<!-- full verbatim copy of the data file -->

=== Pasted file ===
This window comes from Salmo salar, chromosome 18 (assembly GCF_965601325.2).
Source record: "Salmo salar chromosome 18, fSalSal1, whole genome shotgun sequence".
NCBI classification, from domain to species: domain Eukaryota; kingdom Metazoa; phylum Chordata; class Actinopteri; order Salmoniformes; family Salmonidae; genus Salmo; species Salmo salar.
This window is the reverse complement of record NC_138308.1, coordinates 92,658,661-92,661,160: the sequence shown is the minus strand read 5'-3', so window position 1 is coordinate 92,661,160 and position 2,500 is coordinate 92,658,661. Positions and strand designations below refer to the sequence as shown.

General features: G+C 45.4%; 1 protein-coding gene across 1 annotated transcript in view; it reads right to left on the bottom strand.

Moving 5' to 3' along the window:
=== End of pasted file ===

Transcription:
This window comes from Salmo salar, chromosome 18 (assembly GCF_965601325.2).
Source record: "Salmo salar chromosome 18, fSalSal1, whole genome shotgun sequence".
NCBI classification, from domain to species: domain Eukaryota; kingdom Metazoa; phylum Chordata; class Actinopteri; order Salmoniformes; family Salmonidae; genus Salmo; species Salmo salar.
This window is the reverse complement of record NC_138308.1, coordinates 92,658,661-92,661,160: the sequence shown is the minus strand read 5'-3', so window position 1 is coordinate 92,661,160 and position 2,500 is coordinate 92,658,661. Positions and strand designations below refer to the sequence as shown.

General features: G+C 45.4%; 1 protein-coding gene across 1 annotated transcript in view; it reads right to left on the bottom strand.

Moving 5' to 3' along the window: